Mercedes V300d is the posh shuttle that beckons a chauffeur

Mercedes pitches the V-Class (known as the Metris in North America) as a cavernous van that can cater for both people and cargo carrying duties. And because it is a Mercedes, the passenger versions can be specced up to an almost unbelievable level, with comfort and luxury features you’d normally associate with the brand’s flagship S-Class sedan, or one of their other top-tier models.

The V-Class was recently lightly facelifted, but the refresh is so light that it’s clear Mercedes thought it was already quite good as it was. On the outside, the facelift only changed the front bumpers you can have on your V, depending on which version you opt for, as well as four all-new wheel designs that range in size from 17 to 19 inches - that’s it.

But Mercedes wasn’t sloppy in its effort to improve the V-Class (which in its third and current generation was introduced in 2014) and it mainly concentrated on improving its interior. For Europe, Mercedes swapped out the older 2.1-liter four-cylinder diesel available in several states of tune, replacing it with a new (and better) 2.0-liter that is just better in every single way.

My tester was a V300d, motivated by the new four-pot oil-burner in its most powerful guise, in Avantgarde trim and with the AMG Line pack fitted on. The latter transforms the look of the big V, especially since it swaps out the front bumper for a sportier looking one that is as aggressive as on any other AMG pack-equipped Mercedes. Essentially, it adds an AMG pack-specific grille and AMG pack-specific rims (in this case seven-twin-spoke 19-inch rims that have a silver-black two-tone finish and they really match the vehicle’s silver paint).

Photography by Andrei Nedelea

Exterior

  • Facelift only changes the front bumper
  • For the V-Class to look really posh, you need to spend a lot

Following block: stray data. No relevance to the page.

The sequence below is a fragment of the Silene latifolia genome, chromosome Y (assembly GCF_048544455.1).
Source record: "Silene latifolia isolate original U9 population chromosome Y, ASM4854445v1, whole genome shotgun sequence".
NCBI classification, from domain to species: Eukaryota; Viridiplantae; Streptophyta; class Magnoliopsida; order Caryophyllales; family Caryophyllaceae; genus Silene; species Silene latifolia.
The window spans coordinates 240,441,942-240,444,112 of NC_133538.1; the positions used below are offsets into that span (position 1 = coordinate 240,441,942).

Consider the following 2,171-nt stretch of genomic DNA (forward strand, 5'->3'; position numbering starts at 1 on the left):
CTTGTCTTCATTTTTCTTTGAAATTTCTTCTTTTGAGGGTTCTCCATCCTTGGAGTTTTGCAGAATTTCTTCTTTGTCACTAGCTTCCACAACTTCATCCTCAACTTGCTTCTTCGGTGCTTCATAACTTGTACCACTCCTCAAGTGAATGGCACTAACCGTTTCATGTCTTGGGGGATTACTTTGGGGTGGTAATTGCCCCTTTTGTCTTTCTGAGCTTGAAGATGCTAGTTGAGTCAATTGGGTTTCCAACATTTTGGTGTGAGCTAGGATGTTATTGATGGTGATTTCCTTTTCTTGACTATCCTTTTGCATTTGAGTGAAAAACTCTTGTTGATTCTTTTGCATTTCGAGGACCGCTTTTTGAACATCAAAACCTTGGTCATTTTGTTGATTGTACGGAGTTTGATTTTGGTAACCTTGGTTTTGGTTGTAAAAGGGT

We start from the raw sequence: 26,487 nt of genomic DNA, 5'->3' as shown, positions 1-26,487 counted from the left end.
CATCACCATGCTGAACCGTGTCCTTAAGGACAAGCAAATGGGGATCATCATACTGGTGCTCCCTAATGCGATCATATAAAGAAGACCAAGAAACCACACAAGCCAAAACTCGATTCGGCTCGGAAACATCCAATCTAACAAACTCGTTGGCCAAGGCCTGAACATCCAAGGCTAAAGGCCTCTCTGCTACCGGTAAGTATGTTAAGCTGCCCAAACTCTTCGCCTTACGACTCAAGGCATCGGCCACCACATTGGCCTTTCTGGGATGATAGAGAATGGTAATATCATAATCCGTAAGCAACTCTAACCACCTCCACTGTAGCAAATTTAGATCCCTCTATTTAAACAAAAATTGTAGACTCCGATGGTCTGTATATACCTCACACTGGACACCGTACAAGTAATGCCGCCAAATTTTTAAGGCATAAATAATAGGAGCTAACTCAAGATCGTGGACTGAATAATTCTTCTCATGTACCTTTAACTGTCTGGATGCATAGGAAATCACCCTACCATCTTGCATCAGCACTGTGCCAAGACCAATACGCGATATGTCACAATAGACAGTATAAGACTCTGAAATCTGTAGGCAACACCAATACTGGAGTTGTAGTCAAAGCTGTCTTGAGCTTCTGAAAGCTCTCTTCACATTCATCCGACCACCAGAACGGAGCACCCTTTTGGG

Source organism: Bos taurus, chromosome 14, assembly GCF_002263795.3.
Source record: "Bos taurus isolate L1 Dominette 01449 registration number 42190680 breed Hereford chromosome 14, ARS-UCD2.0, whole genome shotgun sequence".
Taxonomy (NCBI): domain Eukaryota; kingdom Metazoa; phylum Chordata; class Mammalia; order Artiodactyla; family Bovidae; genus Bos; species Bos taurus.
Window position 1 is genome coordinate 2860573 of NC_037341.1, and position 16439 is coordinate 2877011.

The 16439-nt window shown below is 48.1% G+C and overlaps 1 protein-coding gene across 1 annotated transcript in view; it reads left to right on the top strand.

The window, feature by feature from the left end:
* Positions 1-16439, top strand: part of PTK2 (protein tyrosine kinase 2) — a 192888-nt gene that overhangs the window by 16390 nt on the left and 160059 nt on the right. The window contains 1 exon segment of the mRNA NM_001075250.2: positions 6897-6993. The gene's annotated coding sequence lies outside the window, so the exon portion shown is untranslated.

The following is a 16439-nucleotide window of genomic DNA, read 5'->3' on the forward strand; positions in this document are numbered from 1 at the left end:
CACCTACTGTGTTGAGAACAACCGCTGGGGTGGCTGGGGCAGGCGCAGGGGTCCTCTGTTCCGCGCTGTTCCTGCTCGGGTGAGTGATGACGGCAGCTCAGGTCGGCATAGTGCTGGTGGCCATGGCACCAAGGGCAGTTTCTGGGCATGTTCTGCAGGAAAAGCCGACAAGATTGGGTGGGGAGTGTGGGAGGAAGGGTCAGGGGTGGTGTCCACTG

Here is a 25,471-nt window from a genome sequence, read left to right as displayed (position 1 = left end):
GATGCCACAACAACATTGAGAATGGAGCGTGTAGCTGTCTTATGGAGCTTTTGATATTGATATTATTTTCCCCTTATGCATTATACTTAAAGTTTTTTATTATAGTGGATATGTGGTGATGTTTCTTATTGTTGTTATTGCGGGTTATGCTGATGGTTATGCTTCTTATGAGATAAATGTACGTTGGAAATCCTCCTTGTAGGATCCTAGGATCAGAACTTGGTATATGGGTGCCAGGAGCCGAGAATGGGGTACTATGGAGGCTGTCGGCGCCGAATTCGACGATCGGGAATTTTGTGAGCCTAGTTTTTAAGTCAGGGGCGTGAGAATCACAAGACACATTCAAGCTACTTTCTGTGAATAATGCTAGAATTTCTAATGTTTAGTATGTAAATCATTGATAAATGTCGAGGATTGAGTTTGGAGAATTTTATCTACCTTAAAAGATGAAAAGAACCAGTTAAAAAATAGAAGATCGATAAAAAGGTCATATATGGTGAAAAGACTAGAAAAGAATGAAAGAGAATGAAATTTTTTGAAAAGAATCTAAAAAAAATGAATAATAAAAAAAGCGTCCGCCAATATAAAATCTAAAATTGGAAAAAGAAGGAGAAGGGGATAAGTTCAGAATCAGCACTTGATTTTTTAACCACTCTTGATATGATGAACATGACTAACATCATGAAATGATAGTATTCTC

• AMG Line pack changes the bumper for a more aggressive one
  • It may be a van at heart, but it doesn’t look bad
  • Optional full-LED headlights and tail lights help it stand out and look modern
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Calling a commercial type vehicle (a van, essentially) good looking might come off as a tad weird, but, in person and specced the way my tester was, that’s really what I’d call it. It’s a square, rectangular box with a wedge-shaped front part, but many of its details help it stand out.

Its front fascia is probably the single most aggressive Mercedes fascia of any model currently sold with a Three Pointed Star on its nose.

It’s also probably one of the most successful applications of the manufacturer’s now previous design language which left some of its other models looking a bit... disproportionate.

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My tester was also helped by the fact that it had the optional AMG Line pack that changes the entire front fascia - it comes with a unique front bumper and grille combo; the grille itself has exactly the same pattern as any other AMG Line grille on any other model and it not only helps tie this gargantuan people carrier in with the rest of the range, but it further enhances its aggressive fascia.

The optional full-LED headlights with high beam assist also transform the look of the vehicle and they should always be selected on any V-Class. They not only add to the look, but also provide superior forward illumination and with the automatic high beams, night driving safety is improved.

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From the side, the V-Class is not as attractive as it is from the front.

It’s about as squared off as modern vehicles get and there’s no getting away from the fact that it was made to be as cavernous as possible inside and then designers worked around that priority in order to create its exterior appearance. Still, it would have been a lot less interesting to look at without the rising belt (and window) line, as well as the dark tinted rear glass - you always wonder, when you see one of these, who is that is being transported in the back, probably cocooned in luxury and sipping a fine drink.

In the back, the full-LED rear light clusters with three vertical swooshes help liven things up. There isn’t anything especially noteworthy here, aside from the lights, a chrome strip under the wiper and a small spoiler on top of the rear hatch - it also houses the third brake light and it genuinely adds a subtle sporty touch to the rear end of the V.

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Overall, I think my V300d with the AMG Line pack selected looks really good for a van-type vehicle.

It looks surprisingly elegant for what it is and thanks to the AMG trinkets, there’s a hint of sportiness in there as well. The way the V-Class is perceived also boils down to how it’s specced and what exterior options it has on it - if it’s the base model with the regular halogen headlights, hubcaps and no tinted glass, then it might not make as good an impression as the example I tested.

Interior

  • High-spec versions look positively luxurious inside
  • Tester’s combination of wood trim and black leather makes it feel special inside
  • Wide array of seats and optional bits to add to the interior to customize it